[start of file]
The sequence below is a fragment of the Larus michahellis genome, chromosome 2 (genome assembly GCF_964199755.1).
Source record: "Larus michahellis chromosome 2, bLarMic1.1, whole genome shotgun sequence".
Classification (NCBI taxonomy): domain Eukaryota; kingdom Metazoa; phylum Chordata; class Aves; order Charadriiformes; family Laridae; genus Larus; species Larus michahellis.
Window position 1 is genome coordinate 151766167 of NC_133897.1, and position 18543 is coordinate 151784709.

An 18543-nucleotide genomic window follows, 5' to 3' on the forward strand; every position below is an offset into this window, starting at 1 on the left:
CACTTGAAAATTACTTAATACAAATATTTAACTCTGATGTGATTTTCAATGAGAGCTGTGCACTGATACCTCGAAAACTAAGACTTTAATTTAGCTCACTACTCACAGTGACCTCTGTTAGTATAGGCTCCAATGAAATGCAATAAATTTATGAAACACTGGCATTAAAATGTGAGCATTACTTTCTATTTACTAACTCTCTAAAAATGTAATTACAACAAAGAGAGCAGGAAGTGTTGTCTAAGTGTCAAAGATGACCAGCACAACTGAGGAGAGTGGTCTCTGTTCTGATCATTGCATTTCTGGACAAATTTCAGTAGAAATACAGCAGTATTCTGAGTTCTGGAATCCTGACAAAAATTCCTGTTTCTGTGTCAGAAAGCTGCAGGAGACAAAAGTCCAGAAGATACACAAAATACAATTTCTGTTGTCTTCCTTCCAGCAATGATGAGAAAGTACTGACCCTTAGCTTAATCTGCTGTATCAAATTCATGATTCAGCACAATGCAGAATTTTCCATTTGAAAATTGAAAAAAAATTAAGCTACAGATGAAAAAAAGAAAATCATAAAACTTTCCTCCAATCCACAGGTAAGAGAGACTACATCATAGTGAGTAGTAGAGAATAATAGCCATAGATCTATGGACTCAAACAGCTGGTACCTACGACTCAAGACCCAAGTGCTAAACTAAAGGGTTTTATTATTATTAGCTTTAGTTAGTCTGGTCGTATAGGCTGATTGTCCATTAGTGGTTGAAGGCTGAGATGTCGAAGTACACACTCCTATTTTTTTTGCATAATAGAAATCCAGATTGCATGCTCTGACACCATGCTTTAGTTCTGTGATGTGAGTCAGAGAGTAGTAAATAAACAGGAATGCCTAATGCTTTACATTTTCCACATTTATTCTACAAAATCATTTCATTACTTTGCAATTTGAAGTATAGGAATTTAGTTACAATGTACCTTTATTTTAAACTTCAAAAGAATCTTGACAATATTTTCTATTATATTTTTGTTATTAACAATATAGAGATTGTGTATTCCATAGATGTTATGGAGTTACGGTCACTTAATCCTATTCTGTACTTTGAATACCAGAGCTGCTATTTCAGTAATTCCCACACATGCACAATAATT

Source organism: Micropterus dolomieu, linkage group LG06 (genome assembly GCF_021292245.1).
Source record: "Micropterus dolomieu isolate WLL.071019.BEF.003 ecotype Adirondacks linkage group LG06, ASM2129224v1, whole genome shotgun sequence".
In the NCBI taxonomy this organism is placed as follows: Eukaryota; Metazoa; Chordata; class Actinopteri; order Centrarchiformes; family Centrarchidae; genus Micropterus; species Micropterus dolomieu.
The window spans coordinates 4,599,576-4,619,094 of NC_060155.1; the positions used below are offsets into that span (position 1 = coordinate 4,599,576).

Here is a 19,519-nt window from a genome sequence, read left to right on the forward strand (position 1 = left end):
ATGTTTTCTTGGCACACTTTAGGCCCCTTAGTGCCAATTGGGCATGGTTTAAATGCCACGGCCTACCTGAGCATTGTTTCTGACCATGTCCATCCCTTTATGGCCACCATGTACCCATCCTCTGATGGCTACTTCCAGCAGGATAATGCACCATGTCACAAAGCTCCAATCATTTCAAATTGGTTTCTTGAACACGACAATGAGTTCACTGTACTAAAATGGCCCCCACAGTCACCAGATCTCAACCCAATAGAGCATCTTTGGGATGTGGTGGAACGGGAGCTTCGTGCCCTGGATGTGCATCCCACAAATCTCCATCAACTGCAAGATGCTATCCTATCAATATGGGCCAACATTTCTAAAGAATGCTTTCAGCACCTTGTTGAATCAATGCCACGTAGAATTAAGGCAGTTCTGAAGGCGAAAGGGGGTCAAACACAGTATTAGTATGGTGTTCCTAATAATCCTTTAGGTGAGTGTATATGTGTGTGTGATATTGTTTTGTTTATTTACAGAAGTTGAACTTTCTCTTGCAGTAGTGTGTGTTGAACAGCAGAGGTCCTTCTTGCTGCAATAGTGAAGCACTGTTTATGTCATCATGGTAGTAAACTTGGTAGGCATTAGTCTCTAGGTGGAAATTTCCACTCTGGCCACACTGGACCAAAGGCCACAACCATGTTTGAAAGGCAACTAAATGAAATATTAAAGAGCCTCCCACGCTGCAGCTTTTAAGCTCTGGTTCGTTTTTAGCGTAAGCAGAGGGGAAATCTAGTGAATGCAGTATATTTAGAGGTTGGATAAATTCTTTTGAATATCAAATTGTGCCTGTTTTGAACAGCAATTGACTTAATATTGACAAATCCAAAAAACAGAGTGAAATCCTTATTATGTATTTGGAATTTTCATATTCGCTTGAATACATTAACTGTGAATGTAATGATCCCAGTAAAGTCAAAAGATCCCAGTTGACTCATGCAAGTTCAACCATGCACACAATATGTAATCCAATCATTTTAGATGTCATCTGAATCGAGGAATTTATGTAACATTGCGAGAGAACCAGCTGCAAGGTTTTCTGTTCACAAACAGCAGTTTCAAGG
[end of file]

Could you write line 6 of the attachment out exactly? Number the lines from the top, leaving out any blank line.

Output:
CACTTGAAAATTACTTAATACAAATATTTAACTCTGATGTGATTTTCAATGAGAGCTGTGCACTGATACCTCGAAAACTAAGACTTTAATTTAGCTCACTACTCACAGTGACCTCTGTTAGTATAGGCTCCAATGAAATGCAATAAATTTATGAAACACTGGCATTAAAATGTGAGCATTACTTTCTATTTACTAACTCTCTAAAAATGTAATTACAACAAAGAGAGCAGGAAGTGTTGTCTAAGTGTCAAAGATGACCAGCACAACTGAGGAGAGTGGTCTCTGTTCTGATCATTGCATTTCTGGACAAATTTCAGTAGAAATACAGCAGTATTCTGAGTTCTGGAATCCTGACAAAAATTCCTGTTTCTGTGTCAGAAAGCTGCAGGAGACAAAAGTCCAGAAGATACACAAAATACAATTTCTGTTGTCTTCCTTCCAGCAATGATGAGAAAGTACTGACCCTTAGCTTAATCTGCTGTATCAAATTCATGATTCAGCACAATGCAGAATTTTCCATTTGAAAATTGAAAAAAAATTAAGCTACAGATGAAAAAAAGAAAATCATAAAACTTTCCTCCAATCCACAGGTAAGAGAGACTACATCATAGTGAGTAGTAGAGAATAATAGCCATAGATCTATGGACTCAAACAGCTGGTACCTACGACTCAAGACCCAAGTGCTAAACTAAAGGGTTTTATTATTATTAGCTTTAGTTAGTCTGGTCGTATAGGCTGATTGTCCATTAGTGGTTGAAGGCTGAGATGTCGAAGTACACACTCCTATTTTTTTTGCATAATAGAAATCCAGATTGCATGCTCTGACACCATGCTTTAGTTCTGTGATGTGAGTCAGAGAGTAGTAAATAAACAGGAATGCCTAATGCTTTACATTTTCCACATTTATTCTACAAAATCATTTCATTACTTTGCAATTTGAAGTATAGGAATTTAGTTACAATGTACCTTTATTTTAAACTTCAAAAGAATCTTGACAATATTTTCTATTATATTTTTGTTATTAACAATATAGAGATTGTGTATTCCATAGATGTTATGGAGTTACGGTCACTTAATCCTATTCTGTACTTTGAATACCAGAGCTGCTATTTCAGTAATTCCCACACATGCACAATAATT